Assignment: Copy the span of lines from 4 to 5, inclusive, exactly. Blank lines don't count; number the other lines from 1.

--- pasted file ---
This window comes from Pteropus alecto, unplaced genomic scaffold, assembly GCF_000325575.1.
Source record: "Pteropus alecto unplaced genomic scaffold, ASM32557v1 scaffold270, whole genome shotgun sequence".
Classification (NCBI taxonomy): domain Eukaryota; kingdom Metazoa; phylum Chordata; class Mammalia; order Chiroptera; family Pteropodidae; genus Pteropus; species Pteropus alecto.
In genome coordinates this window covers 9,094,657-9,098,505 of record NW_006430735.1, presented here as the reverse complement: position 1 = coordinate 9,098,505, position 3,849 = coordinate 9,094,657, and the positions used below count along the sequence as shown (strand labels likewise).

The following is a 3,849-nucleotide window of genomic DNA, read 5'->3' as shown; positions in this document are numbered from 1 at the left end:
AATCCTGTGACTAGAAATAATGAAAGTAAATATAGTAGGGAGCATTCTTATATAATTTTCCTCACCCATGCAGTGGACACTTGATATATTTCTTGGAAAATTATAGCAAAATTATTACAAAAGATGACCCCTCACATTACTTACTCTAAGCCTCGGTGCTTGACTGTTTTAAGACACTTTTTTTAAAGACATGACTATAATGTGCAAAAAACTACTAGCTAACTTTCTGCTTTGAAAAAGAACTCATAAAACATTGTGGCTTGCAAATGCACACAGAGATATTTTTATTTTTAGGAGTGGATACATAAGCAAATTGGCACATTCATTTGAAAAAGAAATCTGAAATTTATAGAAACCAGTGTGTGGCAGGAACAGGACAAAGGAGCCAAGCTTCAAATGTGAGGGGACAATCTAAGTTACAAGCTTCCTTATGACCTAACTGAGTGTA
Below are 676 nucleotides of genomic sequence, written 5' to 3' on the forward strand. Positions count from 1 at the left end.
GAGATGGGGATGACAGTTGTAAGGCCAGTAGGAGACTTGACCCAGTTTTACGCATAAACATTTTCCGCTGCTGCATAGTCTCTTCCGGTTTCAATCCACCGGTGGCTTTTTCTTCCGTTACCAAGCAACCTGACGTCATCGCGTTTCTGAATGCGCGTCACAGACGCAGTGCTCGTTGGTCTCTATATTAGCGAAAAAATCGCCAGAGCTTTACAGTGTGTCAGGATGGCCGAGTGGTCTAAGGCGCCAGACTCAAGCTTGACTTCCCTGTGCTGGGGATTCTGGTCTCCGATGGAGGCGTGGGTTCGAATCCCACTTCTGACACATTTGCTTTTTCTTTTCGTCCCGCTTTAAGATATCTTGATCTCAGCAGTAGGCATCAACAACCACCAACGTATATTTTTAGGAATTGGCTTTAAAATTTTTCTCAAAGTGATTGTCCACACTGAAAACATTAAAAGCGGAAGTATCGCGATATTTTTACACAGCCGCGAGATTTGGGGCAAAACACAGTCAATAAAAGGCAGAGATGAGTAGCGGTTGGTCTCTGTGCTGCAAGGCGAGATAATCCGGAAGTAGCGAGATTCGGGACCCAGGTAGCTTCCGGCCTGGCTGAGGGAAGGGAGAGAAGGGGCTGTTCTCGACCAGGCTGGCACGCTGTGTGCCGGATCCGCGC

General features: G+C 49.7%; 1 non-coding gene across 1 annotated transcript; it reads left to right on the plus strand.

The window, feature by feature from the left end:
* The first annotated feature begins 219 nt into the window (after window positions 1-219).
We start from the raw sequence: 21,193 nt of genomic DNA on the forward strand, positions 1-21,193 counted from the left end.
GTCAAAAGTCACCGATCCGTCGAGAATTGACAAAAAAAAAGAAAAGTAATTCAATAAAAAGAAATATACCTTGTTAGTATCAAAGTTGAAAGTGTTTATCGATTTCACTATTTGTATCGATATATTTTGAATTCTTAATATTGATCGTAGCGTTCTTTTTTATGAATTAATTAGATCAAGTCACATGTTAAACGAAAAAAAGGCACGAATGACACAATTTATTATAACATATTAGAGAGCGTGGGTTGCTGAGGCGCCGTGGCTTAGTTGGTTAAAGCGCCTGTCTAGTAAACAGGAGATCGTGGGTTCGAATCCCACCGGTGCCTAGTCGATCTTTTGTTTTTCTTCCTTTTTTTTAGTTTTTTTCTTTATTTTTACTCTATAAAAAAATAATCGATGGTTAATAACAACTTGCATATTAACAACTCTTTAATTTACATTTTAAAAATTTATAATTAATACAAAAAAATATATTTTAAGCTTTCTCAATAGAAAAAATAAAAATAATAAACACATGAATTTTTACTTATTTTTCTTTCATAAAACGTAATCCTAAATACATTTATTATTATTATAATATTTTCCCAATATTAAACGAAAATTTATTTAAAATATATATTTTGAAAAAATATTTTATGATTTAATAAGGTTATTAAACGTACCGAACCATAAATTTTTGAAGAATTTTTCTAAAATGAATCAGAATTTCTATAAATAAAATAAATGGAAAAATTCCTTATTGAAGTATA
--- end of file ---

In genome coordinates this window covers 9,094,657-9,098,505 of record NW_006430735.1, presented here as the reverse complement: position 1 = coordinate 9,098,505, position 3,849 = coordinate 9,094,657, and the positions used below count along the sequence as shown (strand labels likewise).

The following is a 3,849-nucleotide window of genomic DNA, read 5'->3' as shown; positions in this document are numbered from 1 at the left end: